Sudbury Ontario Visited

by Kevin Andrade, Senior Event Correspondent


Firstly, just to clarify, Sudbury is one of the gateways that sits on that line between what most consider southern and northern Ontario.

For anyone not from that part of the province, it is worth a visit to discover one of the most historic parts of our country.

It is also known as the land of the Big Nickel which is one of its standout landmarks.

The entire area is laden with rock formations dating back more than two billion years with scratches from the glaciers that happened way before humans arrived on earth.

This has provided a place rich in minerals and more which gave birth to the mining and smelting industry that built the city in the mid nineteenth century.

Anyone living in the area prior to the 1970’s would not have seen much in the way of greenery and often smoggy skies.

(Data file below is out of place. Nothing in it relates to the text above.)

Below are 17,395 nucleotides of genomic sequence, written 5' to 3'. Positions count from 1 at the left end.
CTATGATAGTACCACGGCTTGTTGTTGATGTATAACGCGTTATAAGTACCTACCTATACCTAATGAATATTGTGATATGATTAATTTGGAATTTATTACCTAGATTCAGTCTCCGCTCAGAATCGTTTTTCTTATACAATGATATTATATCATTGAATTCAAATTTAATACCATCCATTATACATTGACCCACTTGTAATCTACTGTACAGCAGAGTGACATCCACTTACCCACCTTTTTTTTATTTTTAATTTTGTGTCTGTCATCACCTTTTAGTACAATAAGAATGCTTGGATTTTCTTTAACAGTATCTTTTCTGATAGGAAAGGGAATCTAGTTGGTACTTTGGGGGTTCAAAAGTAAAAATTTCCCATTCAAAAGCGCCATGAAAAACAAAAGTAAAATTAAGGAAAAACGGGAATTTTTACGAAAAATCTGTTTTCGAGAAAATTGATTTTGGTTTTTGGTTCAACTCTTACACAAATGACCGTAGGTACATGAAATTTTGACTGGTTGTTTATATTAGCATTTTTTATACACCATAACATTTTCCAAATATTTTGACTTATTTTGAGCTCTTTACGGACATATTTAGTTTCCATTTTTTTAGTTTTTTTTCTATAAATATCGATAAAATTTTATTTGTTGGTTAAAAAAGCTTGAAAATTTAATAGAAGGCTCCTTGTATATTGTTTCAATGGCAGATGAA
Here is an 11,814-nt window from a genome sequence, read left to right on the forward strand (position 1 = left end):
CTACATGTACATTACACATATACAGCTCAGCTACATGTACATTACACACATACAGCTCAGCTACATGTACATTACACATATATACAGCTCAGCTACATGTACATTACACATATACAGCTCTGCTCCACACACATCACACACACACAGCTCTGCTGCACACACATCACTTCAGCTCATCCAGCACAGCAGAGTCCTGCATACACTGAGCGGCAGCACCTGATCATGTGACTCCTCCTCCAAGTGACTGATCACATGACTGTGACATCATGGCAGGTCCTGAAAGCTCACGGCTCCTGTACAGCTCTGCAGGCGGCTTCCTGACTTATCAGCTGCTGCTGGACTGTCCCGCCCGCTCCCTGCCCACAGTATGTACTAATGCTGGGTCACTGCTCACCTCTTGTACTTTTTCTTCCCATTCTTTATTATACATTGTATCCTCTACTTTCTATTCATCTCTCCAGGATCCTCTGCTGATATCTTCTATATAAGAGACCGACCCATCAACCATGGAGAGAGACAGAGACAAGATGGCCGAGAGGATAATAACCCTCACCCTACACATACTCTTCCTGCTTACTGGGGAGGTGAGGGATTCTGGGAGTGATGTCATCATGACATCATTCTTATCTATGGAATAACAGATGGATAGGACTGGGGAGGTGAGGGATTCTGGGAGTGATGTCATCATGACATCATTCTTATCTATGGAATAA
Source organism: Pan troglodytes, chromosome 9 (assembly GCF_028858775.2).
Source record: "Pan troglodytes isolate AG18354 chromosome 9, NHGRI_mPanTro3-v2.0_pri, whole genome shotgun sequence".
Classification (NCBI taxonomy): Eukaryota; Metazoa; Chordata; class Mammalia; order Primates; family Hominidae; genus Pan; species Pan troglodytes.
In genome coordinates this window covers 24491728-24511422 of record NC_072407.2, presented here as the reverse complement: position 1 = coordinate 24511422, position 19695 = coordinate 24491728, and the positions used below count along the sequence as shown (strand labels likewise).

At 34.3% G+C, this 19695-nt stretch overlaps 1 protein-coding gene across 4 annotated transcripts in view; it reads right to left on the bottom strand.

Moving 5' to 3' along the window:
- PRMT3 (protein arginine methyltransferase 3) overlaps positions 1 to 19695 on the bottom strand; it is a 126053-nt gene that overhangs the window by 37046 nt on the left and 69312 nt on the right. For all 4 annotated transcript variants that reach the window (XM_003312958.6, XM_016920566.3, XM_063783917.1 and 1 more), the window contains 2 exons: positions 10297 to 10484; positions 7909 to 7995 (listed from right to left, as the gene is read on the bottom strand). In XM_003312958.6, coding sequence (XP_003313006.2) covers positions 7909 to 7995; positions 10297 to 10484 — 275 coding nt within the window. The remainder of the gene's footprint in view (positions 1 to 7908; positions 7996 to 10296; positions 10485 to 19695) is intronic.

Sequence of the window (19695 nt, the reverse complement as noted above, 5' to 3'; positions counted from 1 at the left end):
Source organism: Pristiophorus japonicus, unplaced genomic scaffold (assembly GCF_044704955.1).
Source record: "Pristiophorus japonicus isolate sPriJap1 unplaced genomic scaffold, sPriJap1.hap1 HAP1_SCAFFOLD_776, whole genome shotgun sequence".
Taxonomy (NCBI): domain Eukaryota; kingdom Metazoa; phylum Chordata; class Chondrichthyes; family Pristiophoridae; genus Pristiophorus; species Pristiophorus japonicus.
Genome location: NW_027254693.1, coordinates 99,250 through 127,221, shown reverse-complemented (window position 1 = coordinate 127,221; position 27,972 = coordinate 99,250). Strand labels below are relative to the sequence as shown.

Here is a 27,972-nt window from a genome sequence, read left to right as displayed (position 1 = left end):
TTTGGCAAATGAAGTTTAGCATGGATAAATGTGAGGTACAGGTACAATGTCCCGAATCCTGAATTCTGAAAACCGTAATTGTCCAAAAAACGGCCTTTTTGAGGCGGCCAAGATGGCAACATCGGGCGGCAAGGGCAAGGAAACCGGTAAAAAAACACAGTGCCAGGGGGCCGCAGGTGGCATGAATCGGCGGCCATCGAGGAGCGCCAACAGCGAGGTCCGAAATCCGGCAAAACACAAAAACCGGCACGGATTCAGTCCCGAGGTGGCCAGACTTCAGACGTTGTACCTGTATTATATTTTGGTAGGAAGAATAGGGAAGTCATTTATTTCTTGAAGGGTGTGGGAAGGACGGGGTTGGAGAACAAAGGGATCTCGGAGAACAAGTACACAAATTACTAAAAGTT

Since the mid 1970’s, this city of 150,000 has made an ongoing effort to improve the local ecosystem. Inco, once the largest employer created what they call the “superstack” which provides a cleaner burn.

The ground was regenerated to make tree and grassland growth flourish. The efforts have paid off as a lot of green cover is evident wherever one goes.

Another somewhat unique feature is Ramsey Lake which is one of the few lakes that lies completely within the city limits.

A beach and walkway were added in more recent decades making for some very scenic outings. In fact, around the lakeside park is an arrangement marking 2022 as the year of the garden.

The two must-see attractions are Science North, completed in 1984 and the recently refurbished and renamed Dynamic Earth Museum.

Both offer hands on learning for all ages as well as an opportunity to go underground and experience a small taste of the miner’s world.

If you are planning a stay, the area also offers many nature trails to discover and plenty of accommodations to suit anyone’s budget.